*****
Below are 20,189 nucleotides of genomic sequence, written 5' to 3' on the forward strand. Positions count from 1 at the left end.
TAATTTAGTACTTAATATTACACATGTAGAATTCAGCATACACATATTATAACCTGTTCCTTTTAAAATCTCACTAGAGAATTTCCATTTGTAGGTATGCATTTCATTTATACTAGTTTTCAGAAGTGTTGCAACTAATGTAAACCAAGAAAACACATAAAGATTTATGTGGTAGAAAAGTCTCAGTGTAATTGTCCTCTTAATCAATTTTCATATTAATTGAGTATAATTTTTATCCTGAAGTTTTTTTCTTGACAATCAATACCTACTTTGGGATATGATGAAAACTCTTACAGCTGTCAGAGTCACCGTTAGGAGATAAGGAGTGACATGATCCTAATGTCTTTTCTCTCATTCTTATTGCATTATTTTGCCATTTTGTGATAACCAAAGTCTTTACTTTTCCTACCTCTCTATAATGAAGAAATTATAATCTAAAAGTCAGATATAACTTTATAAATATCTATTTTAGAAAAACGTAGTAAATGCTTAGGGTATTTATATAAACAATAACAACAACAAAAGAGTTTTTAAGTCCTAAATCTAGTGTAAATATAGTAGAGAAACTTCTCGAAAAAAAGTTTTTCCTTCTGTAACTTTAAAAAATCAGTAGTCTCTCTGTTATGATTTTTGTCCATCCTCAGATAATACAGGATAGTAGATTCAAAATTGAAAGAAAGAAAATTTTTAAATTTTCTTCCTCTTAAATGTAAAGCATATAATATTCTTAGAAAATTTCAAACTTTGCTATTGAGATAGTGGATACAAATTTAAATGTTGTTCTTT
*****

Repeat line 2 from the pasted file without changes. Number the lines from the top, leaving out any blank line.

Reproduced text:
TAATTTAGTACTTAATATTACACATGTAGAATTCAGCATACACATATTATAACCTGTTCCTTTTAAAATCTCACTAGAGAATTTCCATTTGTAGGTATGCATTTCATTTATACTAGTTTTCAGAAGTGTTGCAACTAATGTAAACCAAGAAAACACATAAAGATTTATGTGGTAGAAAAGTCTCAGTGTAATTGTCCTCTTAATCAATTTTCATATTAATTGAGTATAATTTTTATCCTGAAGTTTTTTTCTTGACAATCAATACCTACTTTGGGATATGATGAAAACTCTTACAGCTGTCAGAGTCACCGTTAGGAGATAAGGAGTGACATGATCCTAATGTCTTTTCTCTCATTCTTATTGCATTATTTTGCCATTTTGTGATAACCAAAGTCTTTACTTTTCCTACCTCTCTATAATGAAGAAATTATAATCTAAAAGTCAGATATAACTTTATAAATATCTATTTTAGAAAAACGTAGTAAATGCTTAGGGTATTTATATAAACAATAACAACAACAAAAGAGTTTTTAAGTCCTAAATCTAGTGTAAATATAGTAGAGAAACTTCTCGAAAAAAAGTTTTTCCTTCTGTAACTTTAAAAAATCAGTAGTCTCTCTGTTATGATTTTTGTCCATCCTCAGATAATACAGGATAGTAGATTCAAAATTGAAAGAAAGAAAATTTTTAAATTTTCTTCCTCTTAAATGTAAAGCATATAATATTCTTAGAAAATTTCAAACTTTGCTATTGAGATAGTGGATACAAATTTAAATGTTGTTCTTT